- Several influential voices in Britain condemned Colonel Dyer, notably Winston Churchill (then Secretary of State for War), who described it as "...a monstrous event, an event which stands in singular and sinister isolation..." (ironically, he would himself be more responsible than anyone else for the great Bengal Famine of 1943 which claimed over a million lives- more about that at a later date).
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- For English educated, Anglophile Indians steeped in the ideas of British justice, the massacre shattered all faith in British justice. The disillusionment of this influential support base was one of the pivotal points in India's struggle for independence.
- The Hunter Commission, constituted to inquire into the massacre, did not impose any penal or disciplinary action on Colonel Dyer. However, he was forced into pre-mature retirement in 1920. His recommendation for a CBE (for his services during the third Afghan War) was withdrawn.
- Michael O'Dwyer, the Lieutenant-Governer of Punjab, who had imposed martial law and who supported Dyer, denied responsibility for the massacre on the grounds that he was not responsible for the implementation of his orders on the ground. Nevertheless, O'Dwyer copped severe criticism from influential persons in the British establishment. He would be relieved of his office.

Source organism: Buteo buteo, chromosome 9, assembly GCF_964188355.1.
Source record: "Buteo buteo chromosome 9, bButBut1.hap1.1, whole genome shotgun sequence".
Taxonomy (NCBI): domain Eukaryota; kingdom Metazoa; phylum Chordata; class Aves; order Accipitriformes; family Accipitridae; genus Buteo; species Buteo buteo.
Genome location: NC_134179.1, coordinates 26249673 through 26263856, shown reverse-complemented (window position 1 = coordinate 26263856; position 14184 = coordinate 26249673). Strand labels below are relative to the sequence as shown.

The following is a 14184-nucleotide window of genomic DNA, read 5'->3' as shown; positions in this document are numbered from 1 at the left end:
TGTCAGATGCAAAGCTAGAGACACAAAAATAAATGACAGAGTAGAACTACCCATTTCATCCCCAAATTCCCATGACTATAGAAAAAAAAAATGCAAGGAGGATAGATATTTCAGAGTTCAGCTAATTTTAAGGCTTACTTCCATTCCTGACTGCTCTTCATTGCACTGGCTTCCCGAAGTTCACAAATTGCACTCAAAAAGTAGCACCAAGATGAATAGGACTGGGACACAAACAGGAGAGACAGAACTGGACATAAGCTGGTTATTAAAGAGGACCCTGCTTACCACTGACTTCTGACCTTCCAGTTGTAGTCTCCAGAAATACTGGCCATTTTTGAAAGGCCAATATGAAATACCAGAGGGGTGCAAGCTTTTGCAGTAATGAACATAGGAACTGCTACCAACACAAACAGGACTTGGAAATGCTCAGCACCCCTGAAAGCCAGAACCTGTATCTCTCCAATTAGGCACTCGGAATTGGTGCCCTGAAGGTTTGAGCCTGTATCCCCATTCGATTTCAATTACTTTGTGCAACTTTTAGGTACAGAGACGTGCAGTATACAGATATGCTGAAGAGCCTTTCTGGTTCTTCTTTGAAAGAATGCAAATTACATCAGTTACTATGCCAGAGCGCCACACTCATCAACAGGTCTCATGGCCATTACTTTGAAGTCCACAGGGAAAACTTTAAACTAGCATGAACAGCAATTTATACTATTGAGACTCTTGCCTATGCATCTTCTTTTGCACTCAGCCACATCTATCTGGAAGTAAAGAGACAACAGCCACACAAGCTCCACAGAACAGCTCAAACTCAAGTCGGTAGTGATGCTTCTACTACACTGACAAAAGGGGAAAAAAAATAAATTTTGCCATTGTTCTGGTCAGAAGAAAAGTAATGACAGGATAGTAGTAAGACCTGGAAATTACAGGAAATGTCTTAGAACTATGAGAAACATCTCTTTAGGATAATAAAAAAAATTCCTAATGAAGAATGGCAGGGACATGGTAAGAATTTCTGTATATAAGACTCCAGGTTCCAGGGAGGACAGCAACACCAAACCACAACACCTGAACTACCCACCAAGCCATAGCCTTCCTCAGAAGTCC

- Mahatma Gandhi, whose faith in British rule was shattered by the massacre, would launch the Non-Cooperation Movement the following year, which shook the British empire to its very foundations
- Reginald Dyer suffered a series of strokes which left him paralysed and specchless before he passed way in 1927 due to cerebral haemorrhage and arteriosclerosis
- Michael O'Dwyer, who was assassinated in March 1940 by a young revolutionary called Udham Singh.
- While on a visit to India in 2013, British Prime Minister David Cameron condemned the Jalianwala Bagh massacre as a "deeply shameful event"